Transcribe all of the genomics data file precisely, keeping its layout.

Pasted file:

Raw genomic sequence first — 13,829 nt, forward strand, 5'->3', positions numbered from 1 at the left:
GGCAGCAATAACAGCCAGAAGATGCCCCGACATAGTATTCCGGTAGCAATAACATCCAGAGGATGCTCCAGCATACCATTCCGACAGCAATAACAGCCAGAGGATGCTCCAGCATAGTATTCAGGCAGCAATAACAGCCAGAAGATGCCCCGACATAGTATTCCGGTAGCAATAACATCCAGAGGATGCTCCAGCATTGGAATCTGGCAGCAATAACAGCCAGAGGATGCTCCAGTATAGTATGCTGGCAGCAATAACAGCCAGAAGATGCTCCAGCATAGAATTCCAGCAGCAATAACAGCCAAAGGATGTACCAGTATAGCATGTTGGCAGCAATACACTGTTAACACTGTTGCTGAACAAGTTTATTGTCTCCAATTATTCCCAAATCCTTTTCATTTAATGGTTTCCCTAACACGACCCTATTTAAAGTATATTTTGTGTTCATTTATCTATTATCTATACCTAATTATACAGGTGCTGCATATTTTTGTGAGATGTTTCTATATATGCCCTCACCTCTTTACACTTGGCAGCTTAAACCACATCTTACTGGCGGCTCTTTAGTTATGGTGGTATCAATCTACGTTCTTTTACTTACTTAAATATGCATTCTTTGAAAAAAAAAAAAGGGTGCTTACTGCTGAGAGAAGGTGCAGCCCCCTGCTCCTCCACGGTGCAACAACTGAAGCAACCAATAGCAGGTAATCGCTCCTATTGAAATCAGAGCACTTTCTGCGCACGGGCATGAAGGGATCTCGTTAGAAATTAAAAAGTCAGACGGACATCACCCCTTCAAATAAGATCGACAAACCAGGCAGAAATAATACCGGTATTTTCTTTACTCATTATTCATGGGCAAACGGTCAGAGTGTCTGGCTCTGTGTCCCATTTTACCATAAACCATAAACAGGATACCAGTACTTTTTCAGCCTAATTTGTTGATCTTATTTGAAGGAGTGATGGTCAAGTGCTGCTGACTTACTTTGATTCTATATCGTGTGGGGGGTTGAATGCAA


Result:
Raw genomic sequence first — 13,829 nt, forward strand, 5'->3', positions numbered from 1 at the left:
GGCAGCAATAACAGCCAGAAGATGCCCCGACATAGTATTCCGGTAGCAATAACATCCAGAGGATGCTCCAGCATACCATTCCGACAGCAATAACAGCCAGAGGATGCTCCAGCATAGTATTCAGGCAGCAATAACAGCCAGAAGATGCCCCGACATAGTATTCCGGTAGCAATAACATCCAGAGGATGCTCCAGCATTGGAATCTGGCAGCAATAACAGCCAGAGGATGCTCCAGTATAGTATGCTGGCAGCAATAACAGCCAGAAGATGCTCCAGCATAGAATTCCAGCAGCAATAACAGCCAAAGGATGTACCAGTATAGCATGTTGGCAGCAATACACTGTTAACACTGTTGCTGAACAAGTTTATTGTCTCCAATTATTCCCAAATCCTTTTCATTTAATGGTTTCCCTAACACGACCCTATTTAAAGTATATTTTGTGTTCATTTATCTATTATCTATACCTAATTATACAGGTGCTGCATATTTTTGTGAGATGTTTCTATATATGCCCTCACCTCTTTACACTTGGCAGCTTAAACCACATCTTACTGGCGGCTCTTTAGTTATGGTGGTATCAATCTACGTTCTTTTACTTACTTAAATATGCATTCTTTGAAAAAAAAAAAAGGGTGCTTACTGCTGAGAGAAGGTGCAGCCCCCTGCTCCTCCACGGTGCAACAACTGAAGCAACCAATAGCAGGTAATCGCTCCTATTGAAATCAGAGCACTTTCTGCGCACGGGCATGAAGGGATCTCGTTAGAAATTAAAAAGTCAGACGGACATCACCCCTTCAAATAAGATCGACAAACCAGGCAGAAATAATACCGGTATTTTCTTTACTCATTATTCATGGGCAAACGGTCAGAGTGTCTGGCTCTGTGTCCCATTTTACCATAAACCATAAACAGGATACCAGTACTTTTTCAGCCTAATTTGTTGATCTTATTTGAAGGAGTGATGGTCAAGTGCTGCTGACTTACTTTGATTCTATATCGTGTGGGGGGTTGAATGCAA